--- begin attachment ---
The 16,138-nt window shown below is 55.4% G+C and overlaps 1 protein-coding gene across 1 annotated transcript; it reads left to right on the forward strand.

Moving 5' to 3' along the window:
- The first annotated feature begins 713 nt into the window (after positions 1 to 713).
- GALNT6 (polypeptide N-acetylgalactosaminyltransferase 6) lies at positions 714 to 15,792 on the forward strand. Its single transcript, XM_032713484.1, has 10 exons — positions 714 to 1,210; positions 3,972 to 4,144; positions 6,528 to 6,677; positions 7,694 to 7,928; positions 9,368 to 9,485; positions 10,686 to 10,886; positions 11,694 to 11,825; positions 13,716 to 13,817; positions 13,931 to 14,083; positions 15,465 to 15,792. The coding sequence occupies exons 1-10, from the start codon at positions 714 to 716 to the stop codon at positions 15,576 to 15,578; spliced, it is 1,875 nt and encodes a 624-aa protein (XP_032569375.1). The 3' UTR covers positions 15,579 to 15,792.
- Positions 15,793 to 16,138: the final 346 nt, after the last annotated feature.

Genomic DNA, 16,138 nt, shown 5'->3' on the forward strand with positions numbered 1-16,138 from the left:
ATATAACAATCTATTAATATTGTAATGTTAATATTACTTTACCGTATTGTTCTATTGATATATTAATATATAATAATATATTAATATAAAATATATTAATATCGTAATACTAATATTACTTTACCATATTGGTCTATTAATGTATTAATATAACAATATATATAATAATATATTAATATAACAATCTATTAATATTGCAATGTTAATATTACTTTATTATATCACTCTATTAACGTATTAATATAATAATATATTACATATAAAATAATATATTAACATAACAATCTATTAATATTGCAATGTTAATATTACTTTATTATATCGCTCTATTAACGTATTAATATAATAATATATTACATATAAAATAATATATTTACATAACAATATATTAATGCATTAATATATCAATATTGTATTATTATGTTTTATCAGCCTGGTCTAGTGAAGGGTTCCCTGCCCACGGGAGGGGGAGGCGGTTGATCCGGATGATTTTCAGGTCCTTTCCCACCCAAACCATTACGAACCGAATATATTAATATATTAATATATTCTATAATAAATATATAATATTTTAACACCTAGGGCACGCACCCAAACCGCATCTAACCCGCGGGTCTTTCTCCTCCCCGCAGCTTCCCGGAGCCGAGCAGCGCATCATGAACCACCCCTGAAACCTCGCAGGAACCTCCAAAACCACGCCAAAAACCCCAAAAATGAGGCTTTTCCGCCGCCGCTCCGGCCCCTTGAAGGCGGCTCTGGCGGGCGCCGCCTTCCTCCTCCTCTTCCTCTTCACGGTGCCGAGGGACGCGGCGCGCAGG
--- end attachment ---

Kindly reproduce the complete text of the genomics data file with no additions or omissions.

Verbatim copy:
The 16,138-nt window shown below is 55.4% G+C and overlaps 1 protein-coding gene across 1 annotated transcript; it reads left to right on the forward strand.

Moving 5' to 3' along the window:
- The first annotated feature begins 713 nt into the window (after positions 1 to 713).
- GALNT6 (polypeptide N-acetylgalactosaminyltransferase 6) lies at positions 714 to 15,792 on the forward strand. Its single transcript, XM_032713484.1, has 10 exons — positions 714 to 1,210; positions 3,972 to 4,144; positions 6,528 to 6,677; positions 7,694 to 7,928; positions 9,368 to 9,485; positions 10,686 to 10,886; positions 11,694 to 11,825; positions 13,716 to 13,817; positions 13,931 to 14,083; positions 15,465 to 15,792. The coding sequence occupies exons 1-10, from the start codon at positions 714 to 716 to the stop codon at positions 15,576 to 15,578; spliced, it is 1,875 nt and encodes a 624-aa protein (XP_032569375.1). The 3' UTR covers positions 15,579 to 15,792.
- Positions 15,793 to 16,138: the final 346 nt, after the last annotated feature.

Genomic DNA, 16,138 nt, shown 5'->3' on the forward strand with positions numbered 1-16,138 from the left:
ATATAACAATCTATTAATATTGTAATGTTAATATTACTTTACCGTATTGTTCTATTGATATATTAATATATAATAATATATTAATATAAAATATATTAATATCGTAATACTAATATTACTTTACCATATTGGTCTATTAATGTATTAATATAACAATATATATAATAATATATTAATATAACAATCTATTAATATTGCAATGTTAATATTACTTTATTATATCACTCTATTAACGTATTAATATAATAATATATTACATATAAAATAATATATTAACATAACAATCTATTAATATTGCAATGTTAATATTACTTTATTATATCGCTCTATTAACGTATTAATATAATAATATATTACATATAAAATAATATATTTACATAACAATATATTAATGCATTAATATATCAATATTGTATTATTATGTTTTATCAGCCTGGTCTAGTGAAGGGTTCCCTGCCCACGGGAGGGGGAGGCGGTTGATCCGGATGATTTTCAGGTCCTTTCCCACCCAAACCATTACGAACCGAATATATTAATATATTAATATATTCTATAATAAATATATAATATTTTAACACCTAGGGCACGCACCCAAACCGCATCTAACCCGCGGGTCTTTCTCCTCCCCGCAGCTTCCCGGAGCCGAGCAGCGCATCATGAACCACCCCTGAAACCTCGCAGGAACCTCCAAAACCACGCCAAAAACCCCAAAAATGAGGCTTTTCCGCCGCCGCTCCGGCCCCTTGAAGGCGGCTCTGGCGGGCGCCGCCTTCCTCCTCCTCTTCCTCTTCACGGTGCCGAGGGACGCGGCGCGCAGG